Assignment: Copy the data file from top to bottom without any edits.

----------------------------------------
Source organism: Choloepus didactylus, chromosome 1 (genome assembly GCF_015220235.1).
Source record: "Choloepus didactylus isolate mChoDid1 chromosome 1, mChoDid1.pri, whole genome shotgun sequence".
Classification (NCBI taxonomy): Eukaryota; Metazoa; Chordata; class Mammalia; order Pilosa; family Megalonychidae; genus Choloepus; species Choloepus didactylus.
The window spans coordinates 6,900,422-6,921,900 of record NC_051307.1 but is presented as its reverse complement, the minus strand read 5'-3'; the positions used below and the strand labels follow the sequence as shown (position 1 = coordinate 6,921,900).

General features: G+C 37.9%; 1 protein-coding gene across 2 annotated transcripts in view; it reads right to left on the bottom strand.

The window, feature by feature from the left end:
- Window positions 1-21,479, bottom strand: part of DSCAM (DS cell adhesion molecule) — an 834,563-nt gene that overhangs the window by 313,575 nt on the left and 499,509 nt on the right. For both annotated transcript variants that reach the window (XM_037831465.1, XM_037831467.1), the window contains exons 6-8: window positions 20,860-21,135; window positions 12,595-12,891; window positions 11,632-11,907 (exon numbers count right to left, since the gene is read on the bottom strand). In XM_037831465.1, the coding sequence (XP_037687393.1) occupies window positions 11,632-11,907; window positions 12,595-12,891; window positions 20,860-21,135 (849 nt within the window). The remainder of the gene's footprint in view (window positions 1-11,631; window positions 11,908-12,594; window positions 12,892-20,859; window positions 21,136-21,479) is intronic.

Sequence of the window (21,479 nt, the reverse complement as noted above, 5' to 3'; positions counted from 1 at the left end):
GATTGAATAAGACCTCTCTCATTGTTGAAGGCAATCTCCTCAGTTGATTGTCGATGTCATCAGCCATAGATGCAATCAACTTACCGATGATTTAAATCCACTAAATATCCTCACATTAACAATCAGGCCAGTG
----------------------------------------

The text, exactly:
Source organism: Choloepus didactylus, chromosome 1 (genome assembly GCF_015220235.1).
Source record: "Choloepus didactylus isolate mChoDid1 chromosome 1, mChoDid1.pri, whole genome shotgun sequence".
Classification (NCBI taxonomy): Eukaryota; Metazoa; Chordata; class Mammalia; order Pilosa; family Megalonychidae; genus Choloepus; species Choloepus didactylus.
The window spans coordinates 6,900,422-6,921,900 of record NC_051307.1 but is presented as its reverse complement, the minus strand read 5'-3'; the positions used below and the strand labels follow the sequence as shown (position 1 = coordinate 6,921,900).

General features: G+C 37.9%; 1 protein-coding gene across 2 annotated transcripts in view; it reads right to left on the bottom strand.

The window, feature by feature from the left end:
- Window positions 1-21,479, bottom strand: part of DSCAM (DS cell adhesion molecule) — an 834,563-nt gene that overhangs the window by 313,575 nt on the left and 499,509 nt on the right. For both annotated transcript variants that reach the window (XM_037831465.1, XM_037831467.1), the window contains exons 6-8: window positions 20,860-21,135; window positions 12,595-12,891; window positions 11,632-11,907 (exon numbers count right to left, since the gene is read on the bottom strand). In XM_037831465.1, the coding sequence (XP_037687393.1) occupies window positions 11,632-11,907; window positions 12,595-12,891; window positions 20,860-21,135 (849 nt within the window). The remainder of the gene's footprint in view (window positions 1-11,631; window positions 11,908-12,594; window positions 12,892-20,859; window positions 21,136-21,479) is intronic.

Sequence of the window (21,479 nt, the reverse complement as noted above, 5' to 3'; positions counted from 1 at the left end):
GATTGAATAAGACCTCTCTCATTGTTGAAGGCAATCTCCTCAGTTGATTGTCGATGTCATCAGCCATAGATGCAATCAACTTACCGATGATTTAAATCCACTAAATATCCTCACATTAACAATCAGGCCAGTG